This week marked the bicentenary of the birth of Joseph Scriven.
Born in Banbridge, Co Down on September 10th 1819 and baptised in the local Seapatrick Parish Church, where his father was churchwarden, Joseph Scriven came from a comfortable Protestant background. His father was an officer in the Royal Marines his mother the daughter of a Wiltshire vicar. The young Joseph was sent to military college in Surrey for two years from 1837 until 1839 on the assumption he would go into service with the East India Company, but withdrew through ill health. He then went to Trinity College, from where he graduated in 1842.
Scriven’s life might have followed a conventional 19th Century middle class course were it not for two events in his life. He became engaged to a local girl and they were due to be married in 1844. On the eve of their wedding, she was crossing the Bann on horseback when the horse slipped on the bridge and she fell into the river and drowned.
The heartbreak of that moment combined with his adoption of the beliefs of the growing Brethren movement, to which his family had earlier converted.
Scriven emigrated to Canada in 1845 to join Brethren friends at Woodstock, Canada West and later moved to Brantford. In 1885 he moved to Huron County and in 1857 to Bewdley near Port Hope. He lived a quiet and private life, working as tutor for a number of families.
Scriven joined a local Brethren assembly and sought to live out his life according to the teachings of the Sermon on the Mount. Having enjoyed a comfortable life in his youth, he spent much time in hard physical service to those less fortunate, taking on tasks like sawing wood for those unable to cut their own logs—a task that was vital to survival in the bitterly cold Ontario winters.
The heartbreak of his Banbridge years was to be repeated. In 1857, he became engaged a second time, but his fiancée Eliza Roche, died in 1860 after a three year battle against a lung illness. It was in 1857 that Joseph Scriven wrote, ‘What a friend we have in Jesus’, it was written as a poem to offer comfort to his mother who was ill back in Co Down.
Scriven’s life seems to have been very solitary. He was a good and generous neighbour. One of his neighbours recalled Scriven’s simple Christianity, “I remember the times when one of the families lost their cow. They were dependent on that cow for much of their living. Mr Scriven expressed his sympathy and desire to help out, but regretted that he had no money, so offered his watch for the family to sell.”
Joseph Scriven was known as a local Brethren preacher, and in 1869 published a collection published a collection of his writings called ‘Hymns and Other Verses’, which, thanks to the Internet, can still be read. The book was written in two parts, the first part was ninety-four hymns, “to be sung,” wrote Scriven, “in the assemblies of the children of God on the first day of the week, and on other occasions when two or three are met together in the name of our Lord Jesus Christ.” The hymn by which Scriven is best remembered, What a friend we have in Jesus was not among those ninety-four hymns; it first appeared in a local newspaper, but seems to have been published anonymously; an action that would have been entirely consistent with Scriven’s self-effacing personality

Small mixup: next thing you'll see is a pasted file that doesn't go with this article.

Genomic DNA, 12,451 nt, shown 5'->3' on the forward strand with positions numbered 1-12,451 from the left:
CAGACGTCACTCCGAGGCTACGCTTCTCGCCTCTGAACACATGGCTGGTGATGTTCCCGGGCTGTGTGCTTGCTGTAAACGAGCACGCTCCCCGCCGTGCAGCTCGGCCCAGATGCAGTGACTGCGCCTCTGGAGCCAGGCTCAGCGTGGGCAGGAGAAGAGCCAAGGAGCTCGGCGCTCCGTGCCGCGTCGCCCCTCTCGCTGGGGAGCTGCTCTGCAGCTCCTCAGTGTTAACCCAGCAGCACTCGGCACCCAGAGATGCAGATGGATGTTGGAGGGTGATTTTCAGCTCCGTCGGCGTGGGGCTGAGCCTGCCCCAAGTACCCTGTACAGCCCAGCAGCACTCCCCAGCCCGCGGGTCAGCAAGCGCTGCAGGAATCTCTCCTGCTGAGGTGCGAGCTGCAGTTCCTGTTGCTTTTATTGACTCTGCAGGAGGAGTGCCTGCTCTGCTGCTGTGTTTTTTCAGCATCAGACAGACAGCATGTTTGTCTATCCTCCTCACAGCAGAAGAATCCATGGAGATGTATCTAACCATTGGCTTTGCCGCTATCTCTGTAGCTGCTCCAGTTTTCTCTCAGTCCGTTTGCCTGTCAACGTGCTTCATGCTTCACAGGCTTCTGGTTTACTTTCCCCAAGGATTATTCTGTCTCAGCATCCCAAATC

When the great evangelist Ira Sankey included the hymn in a collection he was publishing in 1875 it was attributed to the Scottish hymn writer Dr Horatius Bonar. It was not until shortly before Joseph Scriven’s death, when the hymn had been around for a decade that Scriven was discovered to be the writer. By this time the hymn had gained huge popularity, but he had never come forward as its author.
A short time before he died, Scriven lay ill, being cared for by James Sackville a neighbour, when Sackville found a hand written copy of the hymn in a drawer he was searching for Scriven. He read the words to Scriven and Scriven admitted having written them, “the Lord and I did it between us”, he told his neighbour.
Joseph Scriven lived the closing years of his life in poor health, poverty and depression, no one can be certain of what happened at the end on August 10th 1886. It was a hot night and whether Scriven had gone to drink water at a nearby spring and slipped and fell into the lake, or whether he died by suicide, could never be ascertained. One of his friends said, “We left him about midnight. I withdrew to an adjoining room, not to sleep, but to watch and wait. You may imagine my surprise and dismay when on visiting the room I found it empty. All search failed to find a trace of the missing man, until a little after noon the body was discovered in the water nearby, lifeless and cold in death.”
His grave was left unmarked for years, but, a hundred years ago, on the centenary of Joseph Scriven’s birth, September 10th 1919, a pilgrimage of clergy went to visit it. They joined hands, surrounding the grave and sang the words of the hymn that had come to mean so much to so many people. The following year, a memorial was completed and a crowd of six thousand gathered for its dedication. The Ontario premier, EC Drury was among those who spoke at the occasion, “He did not build a railway or amass a fortune. But he did more than that; he contributed a thought that will outlive railroads and fortunes. It will go on enriching the lives of men, when other things of material nature have crumbled and perished.”